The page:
Does anyone know of a good place to begin starting to study Torah? I have watched Chabad and non Chabad videos on YouTube. I am from a patrilineal descended Jewish family practicing in the reform movement. I have a strong faith in the rebuilding of the temple and want to study more. I have less of a desire to learn from Hasidism but would like to learn what I consider my people to believe in an Orthodox sense. I moved 1500 miles already to be closer to Jewish options. I was from a very rural area previously. Does anyone know of a good Modern Orthodox rabbi in the Southern California/Los Angeles area I could contact just to get a “lay of the land” on the Orthodox world? I almost attended Aish during Taglit but chose not to for personal reasons at the time (lucky for me cause it was 2006 before the 2nd Lebanon war). Recently I have listened to Dr. Henry Abramson who I believe is associated with the Aish movement and I think it is a pretty universal outlook on the whole Orthodox world but am not sure. At least is seemed so. Please Advise.

  • 1
    Dr. Henry Abramson is not associated with the “Amish” movement. He is an Orthodox Jew. There is no “Amish” movement in Judaism. If you are interested in reaching out to an Orthodox synagogue in LA then search on google for a “Young Israel of _______” and insert your area and that would be a good first place to start and email the Rabbi and see. Note that Judaism generally does not encourage conversion. You are not halachically Jewish and thus do not have to keep kosher and shabbat. A conversion would change that and if you violate shabbat after it, then you’d be liable for it before G-d. – Akiva___ Oct 1 at 19:47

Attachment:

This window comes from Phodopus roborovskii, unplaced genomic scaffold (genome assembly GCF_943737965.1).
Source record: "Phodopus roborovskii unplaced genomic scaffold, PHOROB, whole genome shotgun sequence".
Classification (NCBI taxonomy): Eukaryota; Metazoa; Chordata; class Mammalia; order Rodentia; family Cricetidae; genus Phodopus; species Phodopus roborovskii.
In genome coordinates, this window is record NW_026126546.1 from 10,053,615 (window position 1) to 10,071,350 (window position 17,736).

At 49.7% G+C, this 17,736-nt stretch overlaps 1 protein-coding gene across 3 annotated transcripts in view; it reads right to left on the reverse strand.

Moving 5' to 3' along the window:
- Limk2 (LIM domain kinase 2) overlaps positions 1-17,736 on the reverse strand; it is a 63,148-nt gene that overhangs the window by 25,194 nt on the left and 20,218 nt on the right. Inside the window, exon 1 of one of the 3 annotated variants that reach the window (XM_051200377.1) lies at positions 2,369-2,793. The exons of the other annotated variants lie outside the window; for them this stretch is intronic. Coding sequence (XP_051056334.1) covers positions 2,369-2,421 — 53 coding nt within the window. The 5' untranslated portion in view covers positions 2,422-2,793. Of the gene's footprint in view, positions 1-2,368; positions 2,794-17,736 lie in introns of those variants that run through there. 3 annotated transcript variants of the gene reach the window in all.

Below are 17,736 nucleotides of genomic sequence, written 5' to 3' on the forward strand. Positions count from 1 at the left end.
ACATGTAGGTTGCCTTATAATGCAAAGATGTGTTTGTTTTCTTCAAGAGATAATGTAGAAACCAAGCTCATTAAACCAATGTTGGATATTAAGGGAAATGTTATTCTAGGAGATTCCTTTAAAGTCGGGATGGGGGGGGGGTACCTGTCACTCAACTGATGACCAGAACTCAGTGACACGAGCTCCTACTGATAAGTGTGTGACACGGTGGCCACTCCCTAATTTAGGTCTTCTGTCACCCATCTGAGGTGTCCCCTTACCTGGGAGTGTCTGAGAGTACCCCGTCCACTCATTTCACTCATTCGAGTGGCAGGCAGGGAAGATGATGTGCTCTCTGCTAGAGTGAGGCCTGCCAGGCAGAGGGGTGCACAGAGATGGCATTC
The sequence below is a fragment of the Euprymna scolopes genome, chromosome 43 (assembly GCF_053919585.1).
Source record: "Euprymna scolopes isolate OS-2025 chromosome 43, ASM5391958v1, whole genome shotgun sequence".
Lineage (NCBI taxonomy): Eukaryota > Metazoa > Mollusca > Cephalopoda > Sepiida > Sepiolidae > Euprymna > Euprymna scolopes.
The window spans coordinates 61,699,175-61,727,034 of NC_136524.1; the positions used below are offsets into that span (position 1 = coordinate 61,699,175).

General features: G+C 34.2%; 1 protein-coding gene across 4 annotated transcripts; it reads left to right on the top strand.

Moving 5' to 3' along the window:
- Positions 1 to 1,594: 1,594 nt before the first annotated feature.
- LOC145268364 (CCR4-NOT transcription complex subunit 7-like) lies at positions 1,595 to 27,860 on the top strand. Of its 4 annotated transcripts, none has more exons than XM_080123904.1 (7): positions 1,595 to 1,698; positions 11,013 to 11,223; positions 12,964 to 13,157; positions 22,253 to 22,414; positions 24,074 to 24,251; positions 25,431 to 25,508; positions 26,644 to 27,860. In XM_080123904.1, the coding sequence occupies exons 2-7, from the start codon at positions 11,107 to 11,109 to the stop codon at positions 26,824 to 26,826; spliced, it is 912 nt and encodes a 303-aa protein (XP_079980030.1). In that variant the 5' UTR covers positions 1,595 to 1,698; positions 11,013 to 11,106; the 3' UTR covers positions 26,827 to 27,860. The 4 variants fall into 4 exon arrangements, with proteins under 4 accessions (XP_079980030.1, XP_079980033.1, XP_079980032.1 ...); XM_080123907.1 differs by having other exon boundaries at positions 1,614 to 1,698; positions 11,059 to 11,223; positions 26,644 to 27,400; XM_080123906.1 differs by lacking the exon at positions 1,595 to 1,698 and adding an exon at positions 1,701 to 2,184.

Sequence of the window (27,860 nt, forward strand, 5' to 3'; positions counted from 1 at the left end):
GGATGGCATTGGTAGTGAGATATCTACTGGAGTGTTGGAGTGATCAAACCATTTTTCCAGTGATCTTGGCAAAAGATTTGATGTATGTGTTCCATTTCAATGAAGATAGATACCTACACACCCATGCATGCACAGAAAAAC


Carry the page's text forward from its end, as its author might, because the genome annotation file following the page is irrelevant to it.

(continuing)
• 1
    Thank you. I meant “Aish” and not “Amish” and have since corrected it. It must have autocorrected. I’m aware of the Halacha though and the implications behind it. I’ve looked into Young Israel online and hearing about it here too is helpful. Thank you. – Kubrick Oct 1 at 20:06
  • Ah ok understood. I’m not sure he is part of an “Aish” movement per se but rather part of the same movement that Aish is a part of (as the outreach wing to non-religious Jews) - the non-Hasidic Haredim. Jews that are Haredi (i.e., wear black hats and identify with that community) but do not follow Hasidic Rebbes. Some call this community “Litvaks”, “Litvishe” or “Yeshivish”. With Young Israel, some will be affiliated with Modern Orthodoxy, others with Religious Zionism and others with more Yeshivish. Best way to figure out a particular Young Israel is google what the Rabbi looks like. – Akiva___ Oct 1 at 20:49
  • And to follow up further, if you are looking for a modern orthodox rabbi, when you start googling usually a smaller beard (where clear he shaves) or no beard with a knitted or suede kippa will be modern orthodox. Longer beard and black hat and/or large black kippa will be more haredi. – Akiva___ Oct 1 at 21:27
  • 1. Congratulations on your newfound desire to explore your roots! 2. Dr. Abramson’s material is wonderful! 3. I also began learning through Aish and Chabad - wishing you much success! 4. I have a friend in Pico if that is relevant. He may be able to put you in touch with someone. 5. Welcome to Mi Yodeya - stick around and ask/read questions till the cows come home! You won’t regret it! – Lee Oct 2 at 7:21

You must log in to answer this question.

Browse other questions tagged .